Prolific novelist Charyn (The Green Lantern, 2005, etc.) meditates on the life and work thus far of the controversial film auteur.
A motor-mouthed goofball, Quentin Tarantino mythologized his childhood, spinning tales of a half-Native-American hippie mother and vagabond existence. Charyn gets the real story from Mama Tarantino herself. Raised in a Los Angeles suburb as much by television and comic books as by his young, single mother, the boy was unfocused in school and dropped out at age 16. He found his Xanadu working at the now-storied Video Archives in Manhattan Beach. The “Archive Dogs,” over whom Tarantino ruled, created a makeshift film school, watching and discussing movies near-constantly. Here, Tarantino penned his breakthrough film, Reservoir Dogs, and met Roger Avary, with whom he would later share the Oscar for their Pulp Fiction screenplay. Charyn briefly chronicles these auspicious beginnings, combining biography with three streams of tangents: responses to critics’ readings of Tarantino’s work; his own readings, complete with scene analyses; and background (sprinkled with pop psychology) on Tarantino’s posse of collaborators. He sticks with this unfocused formula to explore Pulp Fiction’s runaway success and Tarantino’s subsequent three films, ending with musings on his subject’s past and future. The book is spotty and tries to be too many things at once. Still, Charyn, who teaches film part-time at the American University in Paris, has strong ideas, particularly about Tarantino’s conflation of humor and violence, and about the void that, paradoxically, forms the core of his not-so-empty cinema. Charyn successfully depicts Tarantino as a multifaceted character: an actor who has written his own perpetual role as a film director; the reincarnation of Orson Welles, with additional media savvy; a baby in a giant’s body; and an egotistical artist in possession of an odd sort of brilliance.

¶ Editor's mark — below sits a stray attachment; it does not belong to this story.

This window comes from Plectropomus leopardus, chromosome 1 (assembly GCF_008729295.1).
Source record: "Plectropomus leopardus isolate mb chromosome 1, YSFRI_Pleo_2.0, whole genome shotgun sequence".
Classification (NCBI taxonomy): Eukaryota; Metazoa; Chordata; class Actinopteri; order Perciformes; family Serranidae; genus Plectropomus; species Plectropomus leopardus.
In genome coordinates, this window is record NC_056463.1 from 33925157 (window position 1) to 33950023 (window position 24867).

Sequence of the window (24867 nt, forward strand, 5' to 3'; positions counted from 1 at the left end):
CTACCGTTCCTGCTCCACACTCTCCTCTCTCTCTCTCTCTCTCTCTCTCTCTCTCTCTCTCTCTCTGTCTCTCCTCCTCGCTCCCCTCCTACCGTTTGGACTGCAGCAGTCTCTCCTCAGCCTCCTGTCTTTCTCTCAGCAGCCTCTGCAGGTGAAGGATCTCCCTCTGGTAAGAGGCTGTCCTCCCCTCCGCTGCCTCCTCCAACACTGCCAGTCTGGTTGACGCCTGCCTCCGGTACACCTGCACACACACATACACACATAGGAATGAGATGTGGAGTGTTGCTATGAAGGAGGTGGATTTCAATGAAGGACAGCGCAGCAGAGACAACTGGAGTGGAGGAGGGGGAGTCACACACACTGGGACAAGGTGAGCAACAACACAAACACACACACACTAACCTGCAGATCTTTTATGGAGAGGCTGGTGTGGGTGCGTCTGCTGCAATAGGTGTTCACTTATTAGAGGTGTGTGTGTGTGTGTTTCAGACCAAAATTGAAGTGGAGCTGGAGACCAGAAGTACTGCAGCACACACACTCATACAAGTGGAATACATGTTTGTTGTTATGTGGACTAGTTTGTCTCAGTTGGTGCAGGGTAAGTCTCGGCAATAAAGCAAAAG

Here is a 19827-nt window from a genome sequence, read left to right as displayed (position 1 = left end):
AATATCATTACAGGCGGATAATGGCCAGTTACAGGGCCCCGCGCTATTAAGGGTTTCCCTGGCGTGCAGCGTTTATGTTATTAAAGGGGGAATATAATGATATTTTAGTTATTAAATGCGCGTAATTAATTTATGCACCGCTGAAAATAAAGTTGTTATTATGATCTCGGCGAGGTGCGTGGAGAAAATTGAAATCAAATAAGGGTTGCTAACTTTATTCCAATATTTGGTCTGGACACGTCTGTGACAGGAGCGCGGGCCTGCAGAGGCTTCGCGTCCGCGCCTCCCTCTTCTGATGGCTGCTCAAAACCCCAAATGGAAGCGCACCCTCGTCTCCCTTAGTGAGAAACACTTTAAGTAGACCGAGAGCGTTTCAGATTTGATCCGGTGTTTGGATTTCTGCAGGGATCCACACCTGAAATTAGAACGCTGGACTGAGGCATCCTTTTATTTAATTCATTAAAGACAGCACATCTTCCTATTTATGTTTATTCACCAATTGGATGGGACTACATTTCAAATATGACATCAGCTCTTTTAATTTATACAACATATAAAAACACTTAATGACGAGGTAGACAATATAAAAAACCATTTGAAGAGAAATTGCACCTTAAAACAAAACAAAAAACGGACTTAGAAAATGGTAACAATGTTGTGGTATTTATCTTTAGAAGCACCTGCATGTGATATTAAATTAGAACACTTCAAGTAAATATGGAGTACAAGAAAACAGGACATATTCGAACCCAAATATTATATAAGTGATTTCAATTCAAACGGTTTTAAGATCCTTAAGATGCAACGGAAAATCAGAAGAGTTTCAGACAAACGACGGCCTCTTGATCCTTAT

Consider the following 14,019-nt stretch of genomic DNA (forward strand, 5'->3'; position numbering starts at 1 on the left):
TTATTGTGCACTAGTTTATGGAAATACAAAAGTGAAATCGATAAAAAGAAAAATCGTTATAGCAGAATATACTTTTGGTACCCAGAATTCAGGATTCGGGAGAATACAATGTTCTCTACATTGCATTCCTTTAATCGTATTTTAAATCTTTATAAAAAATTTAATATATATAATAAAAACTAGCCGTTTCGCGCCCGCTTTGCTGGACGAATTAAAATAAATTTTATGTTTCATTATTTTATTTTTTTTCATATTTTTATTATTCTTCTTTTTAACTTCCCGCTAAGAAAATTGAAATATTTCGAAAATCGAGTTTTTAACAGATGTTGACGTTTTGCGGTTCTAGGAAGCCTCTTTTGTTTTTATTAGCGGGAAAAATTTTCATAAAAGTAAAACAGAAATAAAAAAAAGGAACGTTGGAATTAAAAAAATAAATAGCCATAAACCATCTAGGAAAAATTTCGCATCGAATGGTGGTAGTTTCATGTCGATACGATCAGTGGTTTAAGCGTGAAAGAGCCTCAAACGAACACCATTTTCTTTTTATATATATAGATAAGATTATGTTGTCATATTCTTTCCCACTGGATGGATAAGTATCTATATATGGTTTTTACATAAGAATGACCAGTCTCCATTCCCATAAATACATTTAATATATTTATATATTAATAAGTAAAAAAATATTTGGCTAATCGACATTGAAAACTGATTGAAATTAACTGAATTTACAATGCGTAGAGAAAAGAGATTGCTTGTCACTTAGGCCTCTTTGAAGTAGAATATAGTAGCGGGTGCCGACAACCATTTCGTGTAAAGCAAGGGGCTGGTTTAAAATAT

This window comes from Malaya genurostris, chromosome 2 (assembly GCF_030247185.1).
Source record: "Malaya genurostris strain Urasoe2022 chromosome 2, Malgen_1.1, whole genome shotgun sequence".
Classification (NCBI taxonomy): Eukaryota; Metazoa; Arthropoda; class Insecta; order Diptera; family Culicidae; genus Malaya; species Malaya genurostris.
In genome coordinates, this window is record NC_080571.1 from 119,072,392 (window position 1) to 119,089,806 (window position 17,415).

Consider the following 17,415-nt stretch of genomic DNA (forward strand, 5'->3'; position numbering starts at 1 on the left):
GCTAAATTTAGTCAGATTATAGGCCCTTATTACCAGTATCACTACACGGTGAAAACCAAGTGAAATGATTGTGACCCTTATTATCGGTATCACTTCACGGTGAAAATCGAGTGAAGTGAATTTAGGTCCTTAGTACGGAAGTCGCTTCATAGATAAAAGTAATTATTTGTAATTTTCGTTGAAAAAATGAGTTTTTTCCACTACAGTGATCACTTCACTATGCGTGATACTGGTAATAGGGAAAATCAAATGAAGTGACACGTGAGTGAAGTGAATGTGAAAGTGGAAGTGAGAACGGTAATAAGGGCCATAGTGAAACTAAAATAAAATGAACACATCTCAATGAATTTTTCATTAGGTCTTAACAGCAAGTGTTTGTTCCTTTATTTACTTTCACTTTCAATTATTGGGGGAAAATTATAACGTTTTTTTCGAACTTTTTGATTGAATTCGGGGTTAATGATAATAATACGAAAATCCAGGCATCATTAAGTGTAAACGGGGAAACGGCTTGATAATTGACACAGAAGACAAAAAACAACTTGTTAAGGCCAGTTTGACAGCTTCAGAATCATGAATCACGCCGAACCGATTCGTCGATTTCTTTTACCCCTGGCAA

The author vacillates between theory-lite, barstool pontification and biography—but his book is sure to delight hardcore fans, students of Postmodern Cinema and the subject himself.